Is there a Python design decision (PEP) that precludes a sorted container from being added to Python?
OrderedDict is not a sorted container since it is ordered by insertion order.)
>>> from sortedcontainers import SortedSet >>> ss = SortedSet([3, 7, 2, 2]) >>> ss SortedSet([2, 3, 7])
It also has functionality uncommon to other packages:
>>> from sortedcontainers import SortedDict >>> sd = SortedDict((num, num) for num in range(100000)) >>> sd.iloc[-5] # Lookup the fifth-to-last key. 99995
Disclaimer: I am the author of the sortedcontainers module.
It's a conscious design decision on Guido's part (he was even somewhat reluctant regarding the addition of the
collections module). His goal is to preserve "one obvious way to do it" when it comes to the selection of data types for applications.
The basic concept is that if a user is sophisticated enough to realise that the builtin types aren't the right solution for their problem, then they're also up to the task of finding an appropriate third party library.
Given that list+sorting, list+heapq and list+bisect cover many of the use cases that would otherwise rely on inherently sorted data structures, and packages like blist exist, there isn't a huge drive to add more complexity in this space to the standard library.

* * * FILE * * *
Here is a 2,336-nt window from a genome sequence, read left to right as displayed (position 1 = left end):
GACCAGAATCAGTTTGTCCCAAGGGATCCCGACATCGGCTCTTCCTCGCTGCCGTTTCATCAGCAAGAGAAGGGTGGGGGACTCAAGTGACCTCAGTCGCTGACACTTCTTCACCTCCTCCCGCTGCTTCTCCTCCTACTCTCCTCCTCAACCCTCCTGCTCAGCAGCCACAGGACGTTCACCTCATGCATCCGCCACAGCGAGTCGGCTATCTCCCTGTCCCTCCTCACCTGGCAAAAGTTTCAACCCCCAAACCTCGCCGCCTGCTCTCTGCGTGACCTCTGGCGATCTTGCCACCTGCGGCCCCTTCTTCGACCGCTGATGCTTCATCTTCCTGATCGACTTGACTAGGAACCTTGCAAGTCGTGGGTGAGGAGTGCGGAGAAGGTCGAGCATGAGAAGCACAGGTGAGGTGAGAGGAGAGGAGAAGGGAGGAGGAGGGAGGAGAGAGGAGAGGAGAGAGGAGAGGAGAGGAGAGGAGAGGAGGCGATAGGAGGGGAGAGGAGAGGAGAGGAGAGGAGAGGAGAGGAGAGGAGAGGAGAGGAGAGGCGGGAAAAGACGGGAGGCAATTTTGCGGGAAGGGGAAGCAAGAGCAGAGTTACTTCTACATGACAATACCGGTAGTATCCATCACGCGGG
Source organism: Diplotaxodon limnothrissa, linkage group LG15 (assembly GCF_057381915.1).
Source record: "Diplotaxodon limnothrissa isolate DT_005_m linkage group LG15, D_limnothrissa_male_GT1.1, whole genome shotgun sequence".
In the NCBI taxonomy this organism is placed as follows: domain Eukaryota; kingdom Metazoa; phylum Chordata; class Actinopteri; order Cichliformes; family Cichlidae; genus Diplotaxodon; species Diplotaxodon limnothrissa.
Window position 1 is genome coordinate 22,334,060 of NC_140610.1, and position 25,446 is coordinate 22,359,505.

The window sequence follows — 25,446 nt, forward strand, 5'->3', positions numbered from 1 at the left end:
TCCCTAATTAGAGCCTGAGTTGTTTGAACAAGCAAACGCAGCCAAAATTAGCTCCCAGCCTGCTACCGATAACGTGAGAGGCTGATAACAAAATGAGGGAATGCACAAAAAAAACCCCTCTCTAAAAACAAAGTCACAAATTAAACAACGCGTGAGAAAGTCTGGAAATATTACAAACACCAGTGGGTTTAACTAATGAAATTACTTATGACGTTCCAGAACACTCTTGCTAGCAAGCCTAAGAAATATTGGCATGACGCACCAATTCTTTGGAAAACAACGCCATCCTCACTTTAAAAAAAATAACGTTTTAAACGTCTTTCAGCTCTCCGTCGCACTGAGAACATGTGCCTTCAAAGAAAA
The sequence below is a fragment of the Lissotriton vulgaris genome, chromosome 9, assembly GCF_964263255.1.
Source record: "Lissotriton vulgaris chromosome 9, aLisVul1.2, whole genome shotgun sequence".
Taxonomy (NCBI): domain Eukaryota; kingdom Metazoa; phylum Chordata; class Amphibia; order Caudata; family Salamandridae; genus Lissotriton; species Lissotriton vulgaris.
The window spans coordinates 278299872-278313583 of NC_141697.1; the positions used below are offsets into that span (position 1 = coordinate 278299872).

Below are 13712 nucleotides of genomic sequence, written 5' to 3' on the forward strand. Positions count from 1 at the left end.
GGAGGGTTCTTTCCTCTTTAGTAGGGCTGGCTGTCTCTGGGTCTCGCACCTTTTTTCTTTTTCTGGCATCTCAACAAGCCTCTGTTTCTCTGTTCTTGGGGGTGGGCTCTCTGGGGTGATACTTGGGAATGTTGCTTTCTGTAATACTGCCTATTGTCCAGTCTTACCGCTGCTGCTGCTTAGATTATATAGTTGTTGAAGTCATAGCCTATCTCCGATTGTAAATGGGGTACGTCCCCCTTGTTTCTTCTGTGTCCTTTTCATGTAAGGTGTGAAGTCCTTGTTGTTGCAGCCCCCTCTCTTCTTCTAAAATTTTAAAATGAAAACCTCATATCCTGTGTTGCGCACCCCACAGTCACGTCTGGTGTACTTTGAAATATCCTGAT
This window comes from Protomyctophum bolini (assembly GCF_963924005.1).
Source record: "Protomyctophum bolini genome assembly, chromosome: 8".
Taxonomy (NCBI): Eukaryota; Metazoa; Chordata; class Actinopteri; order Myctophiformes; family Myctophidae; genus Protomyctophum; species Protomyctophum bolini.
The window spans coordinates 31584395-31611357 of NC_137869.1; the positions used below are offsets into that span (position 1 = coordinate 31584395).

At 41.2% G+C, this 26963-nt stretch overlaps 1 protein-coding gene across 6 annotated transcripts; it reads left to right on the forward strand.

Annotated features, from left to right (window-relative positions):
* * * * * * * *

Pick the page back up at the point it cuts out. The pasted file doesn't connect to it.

In some ways, it is similar to the fact that there's no multi-dimensional array in the standard library, instead ceding that task to the NumPy folks.
Not exactly a "sorted container", but you might be interested in the standard library's bisect module, which "provides support for maintaining a list in sorted order without having to sort the list after each insertion".
There is a
heapq in the standard library, it is not exactly sorted, but kind of. There is also a blist package, but it is not in the standard library.
Python lists are ordered. If you sort them, they stay that way. In Python 2.7 an
OrderedDict type was added to maintain an explicitly ordereded dictionary.
Python also has sets (a collection in which the members must be unique), but by definition they are unordered. Sorting a set just returns a